Halifax regional council has voted to move ahead with a plan to replace the Halifax Forum but keep some of its historical look.
The project is expected to cost between $70.9 and $85.9 million, feature two NHL-sized rinks, a green space, and room for 3,120 fans, according to a staff report.
“I believe what’s in front of us today will allow the creativity and flexibility to bring something new —and at the same time, leave the character exposed,” said Coun. Steve Streatch.
“Will it ever be the same? I don’t think so,” he added.
Streatch said the proposal saves “some of what the Forum has meant to this city and all of us.”
The Halifax Forum was built on the corner of Windsor and Young streets in 1927 after the former Provincial Exhibition Building was destroyed in the Halifax Explosion. It has hosted NHL games, WWF matches, and musicians from around the world.
A good chunk of the conversation at council focused on the best-known side of the building: the front.
“That’s an iconic façade on the front of that building,” said Coun. Tim Outhit, “and I cannot see myself voting to tear that down.”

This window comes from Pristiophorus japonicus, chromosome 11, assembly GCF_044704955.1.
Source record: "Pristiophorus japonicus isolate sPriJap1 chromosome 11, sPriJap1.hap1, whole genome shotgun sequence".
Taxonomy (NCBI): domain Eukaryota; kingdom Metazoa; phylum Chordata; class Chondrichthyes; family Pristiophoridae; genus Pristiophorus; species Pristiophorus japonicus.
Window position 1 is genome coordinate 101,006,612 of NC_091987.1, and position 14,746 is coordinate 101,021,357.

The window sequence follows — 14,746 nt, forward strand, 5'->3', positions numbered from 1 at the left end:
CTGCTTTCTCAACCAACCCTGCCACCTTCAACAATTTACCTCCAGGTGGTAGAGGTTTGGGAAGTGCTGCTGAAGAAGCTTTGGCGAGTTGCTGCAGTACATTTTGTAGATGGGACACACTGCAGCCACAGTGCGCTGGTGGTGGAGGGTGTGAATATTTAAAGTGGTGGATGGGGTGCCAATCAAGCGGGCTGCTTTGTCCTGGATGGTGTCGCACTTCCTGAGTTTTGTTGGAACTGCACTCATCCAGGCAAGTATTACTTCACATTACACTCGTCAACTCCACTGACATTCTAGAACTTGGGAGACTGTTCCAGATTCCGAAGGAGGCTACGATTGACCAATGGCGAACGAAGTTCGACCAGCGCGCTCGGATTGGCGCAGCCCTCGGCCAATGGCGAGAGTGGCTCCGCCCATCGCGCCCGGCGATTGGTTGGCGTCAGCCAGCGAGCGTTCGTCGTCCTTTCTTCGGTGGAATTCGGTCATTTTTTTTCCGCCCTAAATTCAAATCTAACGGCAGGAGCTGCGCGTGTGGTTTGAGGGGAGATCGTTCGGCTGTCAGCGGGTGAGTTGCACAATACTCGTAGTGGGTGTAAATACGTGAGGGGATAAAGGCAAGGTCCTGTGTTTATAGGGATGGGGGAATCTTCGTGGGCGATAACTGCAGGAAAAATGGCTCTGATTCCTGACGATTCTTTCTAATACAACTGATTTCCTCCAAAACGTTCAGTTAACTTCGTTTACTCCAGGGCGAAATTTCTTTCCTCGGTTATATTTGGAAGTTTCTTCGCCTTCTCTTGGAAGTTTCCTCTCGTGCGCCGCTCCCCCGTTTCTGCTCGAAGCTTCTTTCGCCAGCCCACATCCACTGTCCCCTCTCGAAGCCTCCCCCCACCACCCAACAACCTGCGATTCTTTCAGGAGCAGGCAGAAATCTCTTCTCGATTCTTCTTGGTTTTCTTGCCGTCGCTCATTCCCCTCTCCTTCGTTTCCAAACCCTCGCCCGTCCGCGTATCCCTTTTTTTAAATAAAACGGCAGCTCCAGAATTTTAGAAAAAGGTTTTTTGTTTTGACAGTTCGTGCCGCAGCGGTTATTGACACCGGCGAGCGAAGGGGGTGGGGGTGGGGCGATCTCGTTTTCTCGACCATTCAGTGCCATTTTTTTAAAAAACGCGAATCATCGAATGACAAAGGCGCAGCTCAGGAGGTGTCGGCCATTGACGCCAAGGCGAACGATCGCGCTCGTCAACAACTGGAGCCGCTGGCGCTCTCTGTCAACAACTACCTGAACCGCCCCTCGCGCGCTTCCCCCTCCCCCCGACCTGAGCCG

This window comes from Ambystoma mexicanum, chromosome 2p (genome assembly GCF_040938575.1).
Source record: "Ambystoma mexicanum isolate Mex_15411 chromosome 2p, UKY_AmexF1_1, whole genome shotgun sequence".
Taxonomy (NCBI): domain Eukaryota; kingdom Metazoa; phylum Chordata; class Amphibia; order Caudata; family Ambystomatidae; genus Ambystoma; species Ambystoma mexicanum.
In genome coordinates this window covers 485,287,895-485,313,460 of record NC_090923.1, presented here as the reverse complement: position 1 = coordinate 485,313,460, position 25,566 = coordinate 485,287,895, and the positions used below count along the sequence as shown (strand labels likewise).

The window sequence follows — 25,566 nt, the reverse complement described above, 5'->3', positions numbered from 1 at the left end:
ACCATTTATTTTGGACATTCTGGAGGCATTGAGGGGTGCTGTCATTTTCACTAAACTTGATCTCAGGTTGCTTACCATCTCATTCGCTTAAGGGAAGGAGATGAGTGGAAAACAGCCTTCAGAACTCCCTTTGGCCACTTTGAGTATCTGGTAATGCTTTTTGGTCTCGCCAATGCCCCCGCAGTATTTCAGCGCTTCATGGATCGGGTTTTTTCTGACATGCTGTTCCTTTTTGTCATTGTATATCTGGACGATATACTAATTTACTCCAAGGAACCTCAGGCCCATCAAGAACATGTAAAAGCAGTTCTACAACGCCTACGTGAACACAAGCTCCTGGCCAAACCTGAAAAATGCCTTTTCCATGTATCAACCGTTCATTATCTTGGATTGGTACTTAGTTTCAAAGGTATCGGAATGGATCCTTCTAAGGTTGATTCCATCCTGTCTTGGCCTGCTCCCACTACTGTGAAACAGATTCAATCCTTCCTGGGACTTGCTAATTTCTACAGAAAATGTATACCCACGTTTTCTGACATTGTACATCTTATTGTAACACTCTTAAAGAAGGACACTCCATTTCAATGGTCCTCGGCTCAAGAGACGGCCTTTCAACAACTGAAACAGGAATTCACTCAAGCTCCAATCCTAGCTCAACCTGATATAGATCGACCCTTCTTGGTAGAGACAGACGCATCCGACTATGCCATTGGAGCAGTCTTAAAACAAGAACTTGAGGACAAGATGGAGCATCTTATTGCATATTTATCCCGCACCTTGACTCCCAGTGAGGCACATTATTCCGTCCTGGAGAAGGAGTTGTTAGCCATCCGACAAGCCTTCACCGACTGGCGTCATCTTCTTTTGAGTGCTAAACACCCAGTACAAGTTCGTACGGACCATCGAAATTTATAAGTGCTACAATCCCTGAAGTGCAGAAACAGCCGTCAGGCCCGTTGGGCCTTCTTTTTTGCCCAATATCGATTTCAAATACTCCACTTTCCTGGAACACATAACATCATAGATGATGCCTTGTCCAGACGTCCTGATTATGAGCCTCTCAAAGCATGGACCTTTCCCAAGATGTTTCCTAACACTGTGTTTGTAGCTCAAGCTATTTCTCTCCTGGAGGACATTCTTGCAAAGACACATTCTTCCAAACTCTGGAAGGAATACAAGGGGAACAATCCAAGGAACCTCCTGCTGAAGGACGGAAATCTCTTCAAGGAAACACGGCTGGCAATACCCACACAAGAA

Many of the councillors shared memories of watching wrestling matches, attending their kids’ violin recitals, and Christmas at the Forum.
Although council agreed to approve the redevelopment plan, not every councillor was pleased with the idea.
Coun. David Hendsbee ended up voting against it, saying the Forum has “had its day.” He cited concerns over the building’s structural integrity, adding that he would rather see a proposal for a privately owned apartment building in the space.
Councillors Richard Zurawski, Matt Whitman, Tim Outhit and Paul Russell also voted against the proposal.
Russell, who grew up in the city’s south end, said he hasn’t spent as much time at the Forum as he “should have.”
He was critical of spending extra money to preserve the building’s heritage. According to the staff report, the estimated cost of demolishing the Forum and building a rink without historical features is $63.8 million.
“We are paying $20 million for that wall, and to limit our options as far as being able to use that space,” he said.
The next steps are now in the hands of the chief administrative officer, Jacques Dubé.
He will meet with the Halifax Forum Community Association and look into potential partnerships, before preparing the 2021-22 budget.
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